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Residents told to leave again after troubled B.C. high rise deemed ‘unsafe’ a 2nd time

RidgeView Place (formerly Danbrook One) has seen its occupancy permit revoked for the second time

The City of Langford has revoked the occupancy permit for a troubled apartment building – formerly known as Danbrook One – over safety concerns, the city announced, adding that residents were to vacate their homes immediately.

The rental building located at 2770 Claude Rd. – renamed as RidgeView Place – is owned by Centurion Apartment Properties Inc. and had the permit revoked “due to ongoing life safety concerns related to the structural design and performance of the building,” the city said in a news release.

“This is the second time the City has taken action at this building as a result of serious issues identified by the Association of Professional Engineers and Geoscientists of the Province of BC (EGBC),” said the city in a statement.

Outside the building people were hurrying in and out, carrying boxes full of possessions while others walked around in a daze, calling relatives and trying to figure out where they would be sleeping that night. Centurion started notifying residents of RidgeView Place on Monday (April 24) about the situation.

“I don’t know anything to be honest, but by the sounds of it we are not going to be able to live here anymore,” said building resident J-C Roberge, who has lived in the building for nearly a year. “That’s what we’re told. But that f****** everybody because I don’t have another place to live, most of us don’t have another place to live.”

Dennis MacDonald lives in the building with his adult daughter, whose son has autism.

“This kind of disruption, for a child who is autistic, is really, really serious. A change of pattern, a change of routine, is not something an autistic child wants to see.”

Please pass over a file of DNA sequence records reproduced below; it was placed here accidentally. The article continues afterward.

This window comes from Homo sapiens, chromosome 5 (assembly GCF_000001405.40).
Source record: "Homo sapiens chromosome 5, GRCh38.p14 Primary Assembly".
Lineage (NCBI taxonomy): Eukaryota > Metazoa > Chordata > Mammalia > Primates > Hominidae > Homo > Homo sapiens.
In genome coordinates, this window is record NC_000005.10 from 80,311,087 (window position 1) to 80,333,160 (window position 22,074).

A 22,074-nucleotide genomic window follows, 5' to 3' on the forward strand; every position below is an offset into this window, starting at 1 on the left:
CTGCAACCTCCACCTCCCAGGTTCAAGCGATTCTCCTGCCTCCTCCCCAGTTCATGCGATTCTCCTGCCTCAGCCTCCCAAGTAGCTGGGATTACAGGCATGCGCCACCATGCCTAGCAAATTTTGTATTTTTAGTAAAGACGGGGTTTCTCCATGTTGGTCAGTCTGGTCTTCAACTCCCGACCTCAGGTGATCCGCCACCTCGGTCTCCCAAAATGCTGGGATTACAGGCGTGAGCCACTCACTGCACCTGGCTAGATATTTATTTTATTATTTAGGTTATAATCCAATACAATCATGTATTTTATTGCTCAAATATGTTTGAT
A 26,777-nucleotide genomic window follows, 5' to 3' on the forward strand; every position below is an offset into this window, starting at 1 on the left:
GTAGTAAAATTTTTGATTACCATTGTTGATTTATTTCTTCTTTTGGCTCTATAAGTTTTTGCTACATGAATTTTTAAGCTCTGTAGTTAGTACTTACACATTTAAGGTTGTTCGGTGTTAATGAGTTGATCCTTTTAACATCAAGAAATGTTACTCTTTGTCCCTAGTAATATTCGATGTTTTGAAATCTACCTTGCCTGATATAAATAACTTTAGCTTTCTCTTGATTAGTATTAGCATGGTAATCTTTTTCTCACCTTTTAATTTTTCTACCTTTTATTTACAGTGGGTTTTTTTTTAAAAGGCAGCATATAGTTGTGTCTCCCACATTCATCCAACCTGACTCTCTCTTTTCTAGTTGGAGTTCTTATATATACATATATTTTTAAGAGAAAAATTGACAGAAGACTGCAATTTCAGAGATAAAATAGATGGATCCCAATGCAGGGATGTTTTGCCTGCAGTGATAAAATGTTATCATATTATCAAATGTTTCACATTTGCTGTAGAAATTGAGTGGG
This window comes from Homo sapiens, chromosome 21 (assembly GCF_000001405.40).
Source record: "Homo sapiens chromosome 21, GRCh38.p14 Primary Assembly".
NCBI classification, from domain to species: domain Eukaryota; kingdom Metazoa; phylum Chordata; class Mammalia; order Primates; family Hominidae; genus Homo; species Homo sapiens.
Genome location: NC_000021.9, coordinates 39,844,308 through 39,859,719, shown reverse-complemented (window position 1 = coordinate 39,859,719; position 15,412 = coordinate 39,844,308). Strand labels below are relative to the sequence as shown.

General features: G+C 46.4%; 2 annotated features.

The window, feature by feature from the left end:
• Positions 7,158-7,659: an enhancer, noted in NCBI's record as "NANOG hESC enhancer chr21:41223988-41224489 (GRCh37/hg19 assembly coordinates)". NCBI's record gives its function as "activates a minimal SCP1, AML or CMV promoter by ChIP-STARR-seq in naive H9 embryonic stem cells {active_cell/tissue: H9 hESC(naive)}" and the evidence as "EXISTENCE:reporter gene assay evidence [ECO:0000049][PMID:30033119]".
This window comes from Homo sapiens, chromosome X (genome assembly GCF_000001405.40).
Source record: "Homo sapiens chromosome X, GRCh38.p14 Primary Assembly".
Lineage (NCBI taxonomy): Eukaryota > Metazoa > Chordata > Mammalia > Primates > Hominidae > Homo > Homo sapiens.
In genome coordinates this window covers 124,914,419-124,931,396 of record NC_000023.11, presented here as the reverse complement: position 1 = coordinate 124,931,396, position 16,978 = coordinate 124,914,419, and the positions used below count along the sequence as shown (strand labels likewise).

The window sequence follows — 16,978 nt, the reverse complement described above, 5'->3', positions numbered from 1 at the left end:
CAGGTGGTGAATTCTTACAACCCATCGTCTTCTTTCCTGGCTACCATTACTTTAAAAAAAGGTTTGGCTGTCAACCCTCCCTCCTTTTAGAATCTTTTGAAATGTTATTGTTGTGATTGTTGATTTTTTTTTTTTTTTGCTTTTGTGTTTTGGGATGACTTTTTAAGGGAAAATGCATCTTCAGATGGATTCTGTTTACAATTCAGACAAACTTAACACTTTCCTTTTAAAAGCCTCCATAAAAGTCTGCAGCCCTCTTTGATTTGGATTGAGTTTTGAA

MacDonald was holding a letter residents had been sent by Centurion saying residents’ leases were now cancelled, with residents having to vacate their units.

A letter was sent to residents by Centurion, the owners of the residential building at 2770 Claude Rd., where residents have been told to leave their homes immediately. (Bailey Moreton/News Staff)A letter sent to residents by Centurion, the owners of the residential building at 2770 Claude Rd., where residents have been told to leave their homes immediately. (Bailey Moreton/News Staff)
A letter was sent to residents by Centurion, the owners of the residential building at 2770 Claude Rd., where residents have been told to leave their homes immediately. (Bailey Moreton/News Staff) A letter sent to residents by Centurion, the owners of the residential building at 2770 Claude Rd., where residents have been told to leave their homes immediately. (Bailey Moreton/News Staff)

“…Our first priority is your safety. We ask residents to only pack essential items at this time and are working diligently to gather additional information and will provide an update by the end of the week,” reads the letter.

Included in the letter was a list of hotels where building residents could book a room, with Centurion saying they’ll cover the expenses.

“I’ve been here since July. They have told us nothing, absolutely nothing. They handed me a list of reasons why this was happening and a list of hotels with websites. I said ‘I’m not going to go through a list of websites, get back to me with hotels you have booked in my name,’” said MacDonald. “I just said I want a hotel confirmed and I want it confirmed immediately. But this is so immoral to do this to people. It’s just absolutely shocking and I don’t know how they can call themselves developers.”

“I’m just absolutely shocked. How does this sort of thing happen twice? Where was the city? Where were the inspectors? How come everybody missed this twice?” asked MacDonald, adding he’d not heard from the building manager and nobody from Centurion was at the 2770 Claude Road on Monday (April 24) to answer residents’ questions.